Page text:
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Memphis refugee program under fire

Special to the National Catholic Reporter
Memphis, Tenn.

The refugee resettlement program of Associated Catholic Charities of Memphis has come under fire by a group of concerned Catholics who say the agency places its beneficiaries in dangerous, substandard housing and does not do enough to help them assimilate into American society.

The group’s leaders, attorneys Lillian Dykes and Duncan Ragsdale, have said the program should be shut down if the problems aren’t corrected, because many refugees would be better off in refugee camps or in their own countries.

Associated Catholic Charities vigorously denies the charges, stressing instead that the program is responsible for saving many lives of people threatened in their countries because of war, religion or their political beliefs.

“I think the idea that Catholic Charities shouldn’t try and serve these people is what I find offensive,” said executive director Brian O’Malley. “I think it is a complex program for people to understand, and unless you have worked in the trenches some with these people and have come to understand what their needs are you can get pretty confused about what we’re trying to accomplish.”

The lawyers’ complaints have reached Washington and resulted in a review of the program, requested by the U.S. State Department and carried out by a team from the United States Catholic Conference, the social services arm of the National Conference of Catholic Bishops. That team’s initial reports claim that the number of refugees involved in the apartments in question is drastically lower than the lawyers claimed and that they detected few code violations.

The nationally respected Associated Catholic Charities Refugee Services Program of the Memphis diocese receives funding from the federal government through the U.S. Catholic Conference. It has brought about 350 refugees to Memphis every year since 1975.

Ironically, Dykes and Ragsdale discovered the refugee problems only after Associated Catholic Charities implemented a new housing program designed to address substandard housing and other assimilation issues. This fall, the city’s chronic lack of decent low-income housing prompted the agency to enter into an agreement with an inner-city property owner to turn one complex, the Catalina, into a transitional refugee community. A staff person was given a free place to live at the Catalina, where he is supposed to act as a troubleshooter and a liaison between refugees and the agency.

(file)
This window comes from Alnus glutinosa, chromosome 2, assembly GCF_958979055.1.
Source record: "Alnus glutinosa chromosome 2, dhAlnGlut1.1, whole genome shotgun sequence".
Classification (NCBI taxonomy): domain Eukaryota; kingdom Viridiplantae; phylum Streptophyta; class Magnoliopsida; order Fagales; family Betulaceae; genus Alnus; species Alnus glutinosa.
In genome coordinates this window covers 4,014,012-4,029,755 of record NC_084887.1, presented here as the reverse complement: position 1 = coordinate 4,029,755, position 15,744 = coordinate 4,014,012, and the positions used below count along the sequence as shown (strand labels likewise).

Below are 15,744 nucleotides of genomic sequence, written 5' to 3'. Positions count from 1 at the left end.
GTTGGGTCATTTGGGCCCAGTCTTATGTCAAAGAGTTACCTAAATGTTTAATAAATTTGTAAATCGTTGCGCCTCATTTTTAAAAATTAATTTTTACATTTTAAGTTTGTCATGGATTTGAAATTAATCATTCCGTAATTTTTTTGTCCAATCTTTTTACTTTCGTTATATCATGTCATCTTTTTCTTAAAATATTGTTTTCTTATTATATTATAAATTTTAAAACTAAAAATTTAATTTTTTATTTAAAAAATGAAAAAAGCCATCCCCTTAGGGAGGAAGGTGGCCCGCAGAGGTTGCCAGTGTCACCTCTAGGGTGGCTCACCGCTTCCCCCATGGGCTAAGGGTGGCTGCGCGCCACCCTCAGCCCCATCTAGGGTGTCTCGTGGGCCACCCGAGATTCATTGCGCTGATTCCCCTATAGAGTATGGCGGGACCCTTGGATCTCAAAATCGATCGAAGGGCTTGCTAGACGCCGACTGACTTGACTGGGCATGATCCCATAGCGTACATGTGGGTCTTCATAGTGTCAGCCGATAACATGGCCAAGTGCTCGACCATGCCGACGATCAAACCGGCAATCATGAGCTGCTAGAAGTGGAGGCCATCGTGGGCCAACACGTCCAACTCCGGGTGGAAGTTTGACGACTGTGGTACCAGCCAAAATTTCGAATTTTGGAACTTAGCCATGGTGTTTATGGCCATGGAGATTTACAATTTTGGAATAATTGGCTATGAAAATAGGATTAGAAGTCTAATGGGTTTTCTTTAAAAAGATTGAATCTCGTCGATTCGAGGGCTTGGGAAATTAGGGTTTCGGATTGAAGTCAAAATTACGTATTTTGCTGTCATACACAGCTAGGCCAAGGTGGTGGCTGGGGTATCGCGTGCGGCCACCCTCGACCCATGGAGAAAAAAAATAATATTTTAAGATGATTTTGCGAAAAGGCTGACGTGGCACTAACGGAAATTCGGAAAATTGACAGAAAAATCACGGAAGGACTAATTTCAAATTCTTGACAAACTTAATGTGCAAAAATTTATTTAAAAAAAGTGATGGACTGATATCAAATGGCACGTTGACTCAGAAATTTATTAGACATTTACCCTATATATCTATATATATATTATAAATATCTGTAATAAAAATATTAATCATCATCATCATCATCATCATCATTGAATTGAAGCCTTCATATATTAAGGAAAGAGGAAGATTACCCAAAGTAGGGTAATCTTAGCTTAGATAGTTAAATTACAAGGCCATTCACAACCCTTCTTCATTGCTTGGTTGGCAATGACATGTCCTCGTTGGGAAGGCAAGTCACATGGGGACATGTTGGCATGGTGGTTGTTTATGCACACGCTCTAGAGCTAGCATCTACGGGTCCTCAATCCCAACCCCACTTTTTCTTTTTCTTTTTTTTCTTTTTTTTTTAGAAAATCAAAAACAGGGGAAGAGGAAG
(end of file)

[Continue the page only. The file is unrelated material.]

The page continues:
When Dykes and Ragsdale, parishioners of Sacred Heart Church, visited the Catalina for a gathering organized by employee David Spangler, they were shocked by the living conditions of the refugees. Situated in a drug-infested area down the street from a dilapidated public housing development, the attorneys found refugees living in formerly vacant apartments with defective heating and wiring systems and no air conditioning despite the oppressive summer heat. Many arrived to almost completely unfurnished apartments. Some reported being accosted by drug dealers, pimps and thieves, as well as being awakened in the night by frequent gunfire.

“A handful of us who have come to know these people and have done what we could do to alleviate the misery that is going on have discovered a quagmire of inhumanity under the auspices of the Catholic church,” Dykes wrote in a Nov. 13, 1998, letter to Bishop James Terry Steib.

Safeguarding funding

Dykes and Ragsdale have said Associated Catholic Charities is more concerned about safeguarding its funding than improving living conditions for refugees. What began as a quiet plea to Steib has turned into a crusade to expose what the lawyers see as the program’s shortcomings.

It is a crusade that has gone all the way to Washington. Less than a week after the attorneys’ allegations appeared in the Memphis daily newspaper, The Commercial Appeal, Mark Franken, executive director of the U.S. Catholic Conference’s Migration and Refugee Services, wrote a letter to Steib in which he said the Memphis program “ranks among the best.” Catholic Charities is an organization founded to promote charitable activities. It often administers programs on the local level that are initiated and overseen by the Catholic Conference.

A State Department official said the Catholic Conference sent a team to review the Memphis program in mid-December after prompting by the department. The official, who asked to remain anonymous, said the State Department has not received complaints about any other Catholic Charities organizations in the country.

The U.S. Catholic Conference team followed up news reports that 100 refugee apartments had been cited for code violations. The team, however, reported to Franken that they found only nine apartments housing refugees and, of that number, only four refugees who had been placed by Catholic Charities.